Evolution and humans: Neanderthal birth canal differs (Evolution)

by David Turell @, Tuesday, January 19, 2021, 18:57 (1181 days ago) @ David Turell

Canal not the same it seems:


"If Neanderthal women stroked and cradled their bumps, they certainly experienced the kicks and weird undulations of squirming infants within.

"What might giving birth have been like? While experiences today vary dramatically, birthing can be life-defining: physically draining and emotionally tumultuous. Anatomically however, reconstructing this for Neanderthal women has been tricky. One of the very few mostly complete female skeletons emerged from Mount Carmel in then-Palestine in 1932, at the opposite end of the Mediterranean from Gibraltar. Known as Tabūn 1, her hip bones are partially preserved, and 21st-century modelling suggests that her and her contemporaries’ birth canals were shaped differently. Babies didn’t need to twist, and heads emerged sideways instead of facing backwards. On the other hand, while this potentially meant that births could have been somewhat faster, with less risk of infants getting stuck, the babies’ longer skulls meant it was still a tight squeeze.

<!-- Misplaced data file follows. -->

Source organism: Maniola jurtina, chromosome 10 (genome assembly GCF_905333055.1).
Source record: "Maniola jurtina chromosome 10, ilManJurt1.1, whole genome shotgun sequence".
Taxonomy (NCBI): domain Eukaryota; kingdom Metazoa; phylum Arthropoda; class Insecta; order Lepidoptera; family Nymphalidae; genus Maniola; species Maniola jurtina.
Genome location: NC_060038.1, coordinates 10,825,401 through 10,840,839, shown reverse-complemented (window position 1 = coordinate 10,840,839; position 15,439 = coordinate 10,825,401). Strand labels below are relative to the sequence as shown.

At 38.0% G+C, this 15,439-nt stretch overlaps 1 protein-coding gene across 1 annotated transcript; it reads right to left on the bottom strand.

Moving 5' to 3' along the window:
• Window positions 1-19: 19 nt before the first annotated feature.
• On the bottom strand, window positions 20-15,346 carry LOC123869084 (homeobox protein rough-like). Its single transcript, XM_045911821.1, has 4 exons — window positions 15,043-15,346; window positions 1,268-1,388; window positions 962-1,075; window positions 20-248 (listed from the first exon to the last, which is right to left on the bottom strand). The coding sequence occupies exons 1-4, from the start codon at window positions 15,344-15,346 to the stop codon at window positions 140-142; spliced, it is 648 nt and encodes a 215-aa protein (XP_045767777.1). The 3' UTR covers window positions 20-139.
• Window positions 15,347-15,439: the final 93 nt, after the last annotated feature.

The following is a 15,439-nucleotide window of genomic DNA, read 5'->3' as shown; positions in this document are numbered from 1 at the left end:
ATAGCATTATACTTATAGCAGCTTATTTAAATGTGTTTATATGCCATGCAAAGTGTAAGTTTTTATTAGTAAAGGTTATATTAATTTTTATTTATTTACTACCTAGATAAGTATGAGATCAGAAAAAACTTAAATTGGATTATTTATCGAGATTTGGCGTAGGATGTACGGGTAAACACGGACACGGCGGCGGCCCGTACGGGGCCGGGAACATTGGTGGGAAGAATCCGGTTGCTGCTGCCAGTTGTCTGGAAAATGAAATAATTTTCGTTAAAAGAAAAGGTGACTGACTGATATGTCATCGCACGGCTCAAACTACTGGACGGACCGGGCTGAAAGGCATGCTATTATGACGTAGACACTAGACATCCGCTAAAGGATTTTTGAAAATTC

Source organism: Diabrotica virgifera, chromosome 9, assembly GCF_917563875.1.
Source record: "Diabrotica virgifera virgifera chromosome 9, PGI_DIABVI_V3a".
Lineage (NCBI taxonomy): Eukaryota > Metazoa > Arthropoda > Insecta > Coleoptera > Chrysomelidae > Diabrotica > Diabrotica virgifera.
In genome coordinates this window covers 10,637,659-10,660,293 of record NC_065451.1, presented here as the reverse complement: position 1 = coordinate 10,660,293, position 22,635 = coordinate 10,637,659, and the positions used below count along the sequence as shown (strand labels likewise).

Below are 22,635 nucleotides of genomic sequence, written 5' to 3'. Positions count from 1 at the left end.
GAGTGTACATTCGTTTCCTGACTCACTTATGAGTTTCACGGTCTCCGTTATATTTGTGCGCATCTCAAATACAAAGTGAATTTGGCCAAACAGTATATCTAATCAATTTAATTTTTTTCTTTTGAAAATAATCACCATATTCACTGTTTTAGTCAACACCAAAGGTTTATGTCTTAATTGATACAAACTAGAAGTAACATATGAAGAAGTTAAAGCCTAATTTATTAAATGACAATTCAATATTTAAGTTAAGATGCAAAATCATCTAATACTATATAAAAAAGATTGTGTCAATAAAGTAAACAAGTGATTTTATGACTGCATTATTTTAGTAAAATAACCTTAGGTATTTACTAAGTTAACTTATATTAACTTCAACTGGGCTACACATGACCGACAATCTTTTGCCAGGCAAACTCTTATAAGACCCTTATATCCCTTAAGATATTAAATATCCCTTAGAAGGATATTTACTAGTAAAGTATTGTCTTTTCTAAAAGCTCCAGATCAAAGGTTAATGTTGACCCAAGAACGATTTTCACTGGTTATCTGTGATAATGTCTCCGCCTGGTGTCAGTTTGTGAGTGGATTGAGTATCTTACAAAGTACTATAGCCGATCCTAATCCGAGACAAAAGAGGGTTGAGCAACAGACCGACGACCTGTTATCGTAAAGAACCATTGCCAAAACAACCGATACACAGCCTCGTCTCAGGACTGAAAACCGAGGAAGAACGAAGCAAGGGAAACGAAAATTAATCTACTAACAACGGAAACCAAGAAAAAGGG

Comment: if true why did our birth canal get so difficult in birthing? Their brains actually were bigger in size. But it appears our brains were more intelligent. There must be reason we do not yet know.

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